Tuesday 16 January 2018

Ireland live on nerves but earn a point

Serbia 2 Republic of Ireland 2

Serbia’s Dusan Tadic celebrates scoring his side’s second goal of the game from the penalty
spot. Pic: PA
Serbia’s Dusan Tadic celebrates scoring his side’s second goal of the game from the penalty spot. Pic: PA
Irish players celebrate Jeff Hendrick's goal. Pic: Sportsfile

Action-packed doesn't quite cover it! An extraordinary match in rain-soaked Belgrade ended all square and tested the nerves of everyone who watched it.

A game which almost didn't happen delivered an amazing number of thrills and spills and both teams left the Red Star Stadium feeling they could have had more.

When the first downpour arrived early in the afternoon, it was truly biblical and with forecasters predicting hours of the same, it was looking bleak until referee Viktor Kassai made his inspection and gave the all-clear.

But the notion that Red Star's ramshackle, old school stadium would be a cauldron of hostile home fans was already questionable long before the rain started to fall simply because this team is not loved in Belgrade.

By the time Kassai signalled the start of proceedings, no more than 10,000 were in the ground and within three minutes of the start, those who did must have wondered why they bothered.

The 500 or so Ireland fans? They were singing in the rain in the third minute.


A free-kick on the left edge of the box from Robbie Brady was palmed away by goalkeeper Predrag Rajkovic, but quick-witted John O'Shea gathered and flicked a cross back in from the left.

With the ball pin-balling in the box, Shane Long got a touch which Jeff Hendrick gathered. His shot from the edge of the box took a deflection off Branislav Ivanovic on the way to the net.

Did the conditions play a part? Definitely, but luck is where you find it and Ireland soon almost had a second.

Brady's cross from the left found Jon Walters' head and with Long poised to swoop at the back post, the flag went up for offside.

It was a tonic start and exactly what O'Neill would have hoped for, but it was rapidly obvious that defending the lead would be no easy task.

Serbia poured forward and with the pitch cutting up like a bog, any ball into the Ireland penalty area was likely to do damage.

Filip Kostic, prompted by the increasingly influential Dusan Tadic, sent a shot wide and followed that with another attempt in the 13th minute which was the final act of a nerve-shredding Bambi-on-ice moment for the Ireland defence.

It wasn't the first. The Irish penalty area bore the scars of the hot action areas and it was very clear that players had to pick their footing very carefully.

In the 23rd minute, Serbia almost had their equaliser after a free-kick conceded by Stephen Ward flew into the box from Tadic's cultured foot.

Randolph got caught in a ruck of players and his punch took the ball towards goal, but Seamus Coleman popped up in the right place at the right time to lump the ball clear. A series of chances followed for Newcastle's Aleksandar Mitrovic, Tadic and Antonio Rukavina but each time an Irish boot, usually Coleman's, or Randolph intercepted.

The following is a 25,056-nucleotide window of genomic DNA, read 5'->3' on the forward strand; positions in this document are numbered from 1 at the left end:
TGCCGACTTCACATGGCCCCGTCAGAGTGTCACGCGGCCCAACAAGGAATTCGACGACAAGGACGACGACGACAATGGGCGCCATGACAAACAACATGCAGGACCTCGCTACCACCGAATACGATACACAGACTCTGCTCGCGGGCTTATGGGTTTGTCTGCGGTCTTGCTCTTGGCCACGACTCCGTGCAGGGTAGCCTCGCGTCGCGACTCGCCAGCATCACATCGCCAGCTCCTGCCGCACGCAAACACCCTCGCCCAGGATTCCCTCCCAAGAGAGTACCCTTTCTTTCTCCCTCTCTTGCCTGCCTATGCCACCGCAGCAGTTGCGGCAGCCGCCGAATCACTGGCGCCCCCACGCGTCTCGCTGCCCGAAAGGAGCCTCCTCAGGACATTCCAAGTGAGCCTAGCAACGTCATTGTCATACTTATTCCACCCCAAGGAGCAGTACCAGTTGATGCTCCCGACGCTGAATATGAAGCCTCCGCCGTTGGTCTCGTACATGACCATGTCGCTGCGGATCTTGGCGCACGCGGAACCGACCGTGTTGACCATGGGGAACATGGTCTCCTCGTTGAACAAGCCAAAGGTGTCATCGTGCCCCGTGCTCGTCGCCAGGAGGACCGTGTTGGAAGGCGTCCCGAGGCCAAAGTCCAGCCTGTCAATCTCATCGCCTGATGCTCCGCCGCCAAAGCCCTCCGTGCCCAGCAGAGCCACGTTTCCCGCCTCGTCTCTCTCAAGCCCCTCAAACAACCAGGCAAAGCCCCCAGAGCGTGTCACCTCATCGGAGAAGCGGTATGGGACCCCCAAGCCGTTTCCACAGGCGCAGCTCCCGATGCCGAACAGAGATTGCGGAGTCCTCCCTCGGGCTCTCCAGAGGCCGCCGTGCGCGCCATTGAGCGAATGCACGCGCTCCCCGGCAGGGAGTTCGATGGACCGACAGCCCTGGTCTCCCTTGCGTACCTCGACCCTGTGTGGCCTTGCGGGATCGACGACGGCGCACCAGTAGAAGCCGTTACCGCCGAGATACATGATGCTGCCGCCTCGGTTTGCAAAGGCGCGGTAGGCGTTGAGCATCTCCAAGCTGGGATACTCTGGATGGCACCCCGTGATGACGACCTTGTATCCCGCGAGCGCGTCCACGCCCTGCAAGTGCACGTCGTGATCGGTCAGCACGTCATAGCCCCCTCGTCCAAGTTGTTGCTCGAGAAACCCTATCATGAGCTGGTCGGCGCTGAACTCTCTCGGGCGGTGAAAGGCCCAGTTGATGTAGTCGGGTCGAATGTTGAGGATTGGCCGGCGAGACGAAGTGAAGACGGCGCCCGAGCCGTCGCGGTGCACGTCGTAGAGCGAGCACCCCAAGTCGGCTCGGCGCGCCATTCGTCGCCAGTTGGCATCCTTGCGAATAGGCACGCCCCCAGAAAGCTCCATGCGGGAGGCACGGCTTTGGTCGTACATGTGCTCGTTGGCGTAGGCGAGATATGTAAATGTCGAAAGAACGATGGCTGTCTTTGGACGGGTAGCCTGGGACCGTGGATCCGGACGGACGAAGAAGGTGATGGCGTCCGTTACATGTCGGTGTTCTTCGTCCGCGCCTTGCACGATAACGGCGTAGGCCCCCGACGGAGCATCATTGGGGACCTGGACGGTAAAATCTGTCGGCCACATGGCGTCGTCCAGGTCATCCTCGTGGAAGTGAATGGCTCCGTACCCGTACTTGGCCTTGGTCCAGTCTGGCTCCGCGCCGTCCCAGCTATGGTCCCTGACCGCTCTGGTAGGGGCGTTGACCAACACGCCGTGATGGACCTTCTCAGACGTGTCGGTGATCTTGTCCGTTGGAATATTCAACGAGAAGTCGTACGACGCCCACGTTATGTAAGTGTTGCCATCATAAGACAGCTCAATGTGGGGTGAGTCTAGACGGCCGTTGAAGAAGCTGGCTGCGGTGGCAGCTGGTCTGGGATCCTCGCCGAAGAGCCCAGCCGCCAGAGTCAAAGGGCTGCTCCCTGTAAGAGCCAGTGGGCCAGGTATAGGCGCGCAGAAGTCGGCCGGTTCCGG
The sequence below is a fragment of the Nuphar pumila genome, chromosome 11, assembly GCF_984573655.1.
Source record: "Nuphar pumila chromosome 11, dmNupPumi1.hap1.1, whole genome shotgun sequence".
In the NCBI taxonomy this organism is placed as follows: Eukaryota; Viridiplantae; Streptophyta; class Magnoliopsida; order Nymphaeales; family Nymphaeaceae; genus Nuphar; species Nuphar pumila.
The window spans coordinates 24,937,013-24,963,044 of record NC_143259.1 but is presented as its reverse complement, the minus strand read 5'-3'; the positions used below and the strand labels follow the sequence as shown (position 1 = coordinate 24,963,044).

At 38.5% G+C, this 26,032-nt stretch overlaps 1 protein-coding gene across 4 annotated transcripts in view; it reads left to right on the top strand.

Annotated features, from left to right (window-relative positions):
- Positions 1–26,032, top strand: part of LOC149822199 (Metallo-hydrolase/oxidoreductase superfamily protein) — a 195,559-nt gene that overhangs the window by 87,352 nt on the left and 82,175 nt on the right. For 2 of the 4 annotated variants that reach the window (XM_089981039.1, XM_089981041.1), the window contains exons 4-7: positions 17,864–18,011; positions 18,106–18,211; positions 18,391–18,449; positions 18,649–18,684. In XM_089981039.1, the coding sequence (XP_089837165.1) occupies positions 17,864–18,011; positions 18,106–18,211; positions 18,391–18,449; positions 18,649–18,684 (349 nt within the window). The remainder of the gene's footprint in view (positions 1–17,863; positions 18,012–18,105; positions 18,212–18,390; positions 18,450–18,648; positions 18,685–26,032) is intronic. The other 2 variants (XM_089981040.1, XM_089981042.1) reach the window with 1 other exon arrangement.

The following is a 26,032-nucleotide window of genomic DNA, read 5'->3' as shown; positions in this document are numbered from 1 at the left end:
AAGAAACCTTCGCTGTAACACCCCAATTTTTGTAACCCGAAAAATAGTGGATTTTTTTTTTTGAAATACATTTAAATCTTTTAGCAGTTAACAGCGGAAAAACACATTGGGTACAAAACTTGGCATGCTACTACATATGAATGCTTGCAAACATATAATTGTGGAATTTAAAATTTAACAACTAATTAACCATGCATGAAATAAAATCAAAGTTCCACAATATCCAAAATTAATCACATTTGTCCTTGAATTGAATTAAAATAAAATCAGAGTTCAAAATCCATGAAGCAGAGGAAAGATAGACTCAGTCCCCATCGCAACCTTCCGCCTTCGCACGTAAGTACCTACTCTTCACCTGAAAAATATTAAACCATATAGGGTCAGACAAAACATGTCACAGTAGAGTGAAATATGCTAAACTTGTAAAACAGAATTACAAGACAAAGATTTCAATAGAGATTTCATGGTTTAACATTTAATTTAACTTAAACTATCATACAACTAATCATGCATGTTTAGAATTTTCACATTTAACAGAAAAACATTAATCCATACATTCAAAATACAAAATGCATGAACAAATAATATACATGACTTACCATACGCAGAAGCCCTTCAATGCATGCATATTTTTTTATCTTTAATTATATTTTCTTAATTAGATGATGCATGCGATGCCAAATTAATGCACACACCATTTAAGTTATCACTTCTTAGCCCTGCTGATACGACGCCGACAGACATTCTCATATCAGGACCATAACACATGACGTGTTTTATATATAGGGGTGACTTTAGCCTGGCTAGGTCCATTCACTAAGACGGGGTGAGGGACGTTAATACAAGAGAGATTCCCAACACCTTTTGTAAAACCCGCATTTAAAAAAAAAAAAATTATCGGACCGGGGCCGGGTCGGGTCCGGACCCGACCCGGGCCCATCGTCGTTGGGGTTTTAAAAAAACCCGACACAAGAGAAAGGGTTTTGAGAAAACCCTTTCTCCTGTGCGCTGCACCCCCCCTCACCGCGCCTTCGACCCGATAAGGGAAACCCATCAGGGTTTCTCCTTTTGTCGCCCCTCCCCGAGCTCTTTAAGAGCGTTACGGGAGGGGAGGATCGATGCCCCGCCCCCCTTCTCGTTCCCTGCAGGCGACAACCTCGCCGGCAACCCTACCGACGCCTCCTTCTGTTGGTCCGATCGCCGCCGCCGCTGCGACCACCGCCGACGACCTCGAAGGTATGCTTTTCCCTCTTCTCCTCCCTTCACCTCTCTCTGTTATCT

Certainly, Randolph, O'Shea and the rest of the Irish defence were happy to see the break.

Serbia began the second half as they had finished the first, but without the same penetration until just after the hour when they finally made the breakthrough they had been threatening all night.

Ivanovic crossed from the left and found Tadic who bustled through the Irish defence and slipped a pass to the always dangerous Kostic. With defending arms raised for offside, he slipped the ball beyond Randolph's reach.

What had been a solid rearguard action now turned into something of a siege and, unfortunately, Ireland's resolve crumbled.

Jon Walters, chasing back to stop the rampaging Kostic bundled him over in the box and conceded a penalty. Tadic almost arrogantly chipped the ball straight down the middle for the lead.

Now Serbia had their tails up and Ireland were very lucky to keep the score to 2-1 in the minutes immediately after Tadic's successful spot-kick.

But Ireland built reserves of courage and endurance in France and, defying the odds, they found a foothold in the game again and pushed the Serbs back.

Chances fell to Long, McClean and substitute Daryl Murphy and only some great defending and goalkeeping maintained Serbia's lead.

Not for long. As the clock turned through 80 minutes, Murphy rose high to meet a Brady corner from the left and buried a header in the net - his first goal for Ireland in his 23rd appearance.

There were more scares, though. Coleman cleared off the line from Tadic with just minutes remaining keeping Irish hearts firmly in mouths. It was huge relief when Kassai blew for time.

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